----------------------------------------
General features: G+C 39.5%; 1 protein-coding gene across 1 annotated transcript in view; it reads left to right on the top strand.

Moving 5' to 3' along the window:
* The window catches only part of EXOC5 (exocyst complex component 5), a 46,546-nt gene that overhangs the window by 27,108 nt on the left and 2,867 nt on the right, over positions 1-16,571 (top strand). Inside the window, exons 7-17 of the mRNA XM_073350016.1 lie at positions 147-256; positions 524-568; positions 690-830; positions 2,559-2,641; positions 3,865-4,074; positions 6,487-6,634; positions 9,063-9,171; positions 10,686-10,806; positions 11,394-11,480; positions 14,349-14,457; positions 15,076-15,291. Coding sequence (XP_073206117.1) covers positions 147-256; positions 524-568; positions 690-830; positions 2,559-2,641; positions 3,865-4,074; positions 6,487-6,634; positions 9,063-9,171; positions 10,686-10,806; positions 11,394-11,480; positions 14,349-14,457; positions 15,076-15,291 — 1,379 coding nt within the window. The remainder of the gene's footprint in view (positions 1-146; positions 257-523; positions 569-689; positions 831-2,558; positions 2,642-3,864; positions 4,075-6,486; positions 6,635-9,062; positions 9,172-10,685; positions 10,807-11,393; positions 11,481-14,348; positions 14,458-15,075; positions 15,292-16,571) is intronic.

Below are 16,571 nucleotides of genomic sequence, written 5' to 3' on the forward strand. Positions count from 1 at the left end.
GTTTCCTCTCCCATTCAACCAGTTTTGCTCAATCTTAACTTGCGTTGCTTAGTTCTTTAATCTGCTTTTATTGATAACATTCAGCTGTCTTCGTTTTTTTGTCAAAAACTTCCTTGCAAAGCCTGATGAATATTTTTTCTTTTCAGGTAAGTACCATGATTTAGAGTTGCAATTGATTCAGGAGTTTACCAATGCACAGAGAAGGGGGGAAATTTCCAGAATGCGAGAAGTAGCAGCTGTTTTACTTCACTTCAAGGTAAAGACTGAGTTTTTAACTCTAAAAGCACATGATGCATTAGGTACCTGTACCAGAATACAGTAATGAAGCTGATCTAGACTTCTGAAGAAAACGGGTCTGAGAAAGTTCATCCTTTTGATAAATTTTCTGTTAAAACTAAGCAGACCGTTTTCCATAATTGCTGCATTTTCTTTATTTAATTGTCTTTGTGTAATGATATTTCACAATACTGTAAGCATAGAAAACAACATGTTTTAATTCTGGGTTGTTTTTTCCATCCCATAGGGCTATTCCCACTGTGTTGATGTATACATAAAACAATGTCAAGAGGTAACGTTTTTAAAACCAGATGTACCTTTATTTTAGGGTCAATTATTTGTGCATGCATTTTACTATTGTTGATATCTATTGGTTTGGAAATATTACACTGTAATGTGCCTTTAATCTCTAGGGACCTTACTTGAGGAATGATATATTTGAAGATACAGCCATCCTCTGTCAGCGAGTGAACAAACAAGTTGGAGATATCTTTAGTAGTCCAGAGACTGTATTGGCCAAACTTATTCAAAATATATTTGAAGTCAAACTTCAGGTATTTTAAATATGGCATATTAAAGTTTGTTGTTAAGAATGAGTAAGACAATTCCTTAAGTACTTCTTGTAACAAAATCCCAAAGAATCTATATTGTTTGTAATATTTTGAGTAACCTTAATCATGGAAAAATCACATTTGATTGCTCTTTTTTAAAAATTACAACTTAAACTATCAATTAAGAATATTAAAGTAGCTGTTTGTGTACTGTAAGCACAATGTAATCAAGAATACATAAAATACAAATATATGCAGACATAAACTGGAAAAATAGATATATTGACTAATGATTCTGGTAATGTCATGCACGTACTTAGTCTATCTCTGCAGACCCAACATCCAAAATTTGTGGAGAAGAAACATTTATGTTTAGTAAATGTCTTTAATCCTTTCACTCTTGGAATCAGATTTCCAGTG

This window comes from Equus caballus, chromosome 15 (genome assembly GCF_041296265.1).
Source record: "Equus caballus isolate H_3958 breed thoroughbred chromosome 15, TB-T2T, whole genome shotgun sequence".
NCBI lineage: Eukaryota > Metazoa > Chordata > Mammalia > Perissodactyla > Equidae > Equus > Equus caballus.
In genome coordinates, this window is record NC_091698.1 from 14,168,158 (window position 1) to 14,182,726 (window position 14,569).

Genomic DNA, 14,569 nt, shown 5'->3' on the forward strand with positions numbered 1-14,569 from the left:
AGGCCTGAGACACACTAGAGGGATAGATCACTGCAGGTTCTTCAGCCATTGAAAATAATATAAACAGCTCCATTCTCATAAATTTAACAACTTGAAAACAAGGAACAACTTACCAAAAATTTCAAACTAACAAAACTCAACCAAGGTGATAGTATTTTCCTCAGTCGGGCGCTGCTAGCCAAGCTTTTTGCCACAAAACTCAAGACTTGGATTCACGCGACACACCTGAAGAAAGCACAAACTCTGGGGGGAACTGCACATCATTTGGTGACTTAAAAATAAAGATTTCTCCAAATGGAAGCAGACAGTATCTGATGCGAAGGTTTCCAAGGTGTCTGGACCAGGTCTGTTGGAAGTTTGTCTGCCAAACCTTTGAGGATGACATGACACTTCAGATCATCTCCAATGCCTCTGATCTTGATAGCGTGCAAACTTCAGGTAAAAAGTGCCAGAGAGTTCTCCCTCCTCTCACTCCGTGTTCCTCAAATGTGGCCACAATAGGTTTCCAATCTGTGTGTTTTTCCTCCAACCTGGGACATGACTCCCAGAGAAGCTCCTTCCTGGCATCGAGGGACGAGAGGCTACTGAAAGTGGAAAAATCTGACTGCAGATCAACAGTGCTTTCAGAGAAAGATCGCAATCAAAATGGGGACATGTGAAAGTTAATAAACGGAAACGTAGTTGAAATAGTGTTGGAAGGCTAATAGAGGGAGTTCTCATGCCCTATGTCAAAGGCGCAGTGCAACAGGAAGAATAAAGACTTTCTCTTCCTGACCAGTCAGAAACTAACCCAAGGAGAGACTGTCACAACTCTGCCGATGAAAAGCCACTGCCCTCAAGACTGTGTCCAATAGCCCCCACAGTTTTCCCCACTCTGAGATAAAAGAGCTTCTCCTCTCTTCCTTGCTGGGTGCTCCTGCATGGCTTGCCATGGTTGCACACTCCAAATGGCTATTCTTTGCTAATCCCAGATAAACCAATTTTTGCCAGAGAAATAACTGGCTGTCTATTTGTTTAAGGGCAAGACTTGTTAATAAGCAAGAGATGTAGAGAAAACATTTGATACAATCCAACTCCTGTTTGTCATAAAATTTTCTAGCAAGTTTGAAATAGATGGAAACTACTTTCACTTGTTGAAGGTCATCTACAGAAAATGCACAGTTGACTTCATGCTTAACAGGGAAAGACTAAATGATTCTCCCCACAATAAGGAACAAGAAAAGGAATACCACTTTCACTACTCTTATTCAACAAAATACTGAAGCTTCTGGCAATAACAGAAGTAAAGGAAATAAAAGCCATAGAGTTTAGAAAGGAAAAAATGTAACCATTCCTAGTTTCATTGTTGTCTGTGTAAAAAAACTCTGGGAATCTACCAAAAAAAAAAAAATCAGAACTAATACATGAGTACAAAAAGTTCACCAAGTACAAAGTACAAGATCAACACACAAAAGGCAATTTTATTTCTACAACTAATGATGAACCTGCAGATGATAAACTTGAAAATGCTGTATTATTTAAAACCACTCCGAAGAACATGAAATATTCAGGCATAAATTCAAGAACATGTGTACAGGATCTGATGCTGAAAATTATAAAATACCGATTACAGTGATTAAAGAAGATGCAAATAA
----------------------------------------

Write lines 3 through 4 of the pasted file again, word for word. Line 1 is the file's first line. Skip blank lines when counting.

* The window catches only part of EXOC5 (exocyst complex component 5), a 46,546-nt gene that overhangs the window by 27,108 nt on the left and 2,867 nt on the right, over positions 1-16,571 (top strand). Inside the window, exons 7-17 of the mRNA XM_073350016.1 lie at positions 147-256; positions 524-568; positions 690-830; positions 2,559-2,641; positions 3,865-4,074; positions 6,487-6,634; positions 9,063-9,171; positions 10,686-10,806; positions 11,394-11,480; positions 14,349-14,457; positions 15,076-15,291. Coding sequence (XP_073206117.1) covers positions 147-256; positions 524-568; positions 690-830; positions 2,559-2,641; positions 3,865-4,074; positions 6,487-6,634; positions 9,063-9,171; positions 10,686-10,806; positions 11,394-11,480; positions 14,349-14,457; positions 15,076-15,291 — 1,379 coding nt within the window. The remainder of the gene's footprint in view (positions 1-146; positions 257-523; positions 569-689; positions 831-2,558; positions 2,642-3,864; positions 4,075-6,486; positions 6,635-9,062; positions 9,172-10,685; positions 10,807-11,393; positions 11,481-14,348; positions 14,458-15,075; positions 15,292-16,571) is intronic.

Below are 16,571 nucleotides of genomic sequence, written 5' to 3' on the forward strand. Positions count from 1 at the left end.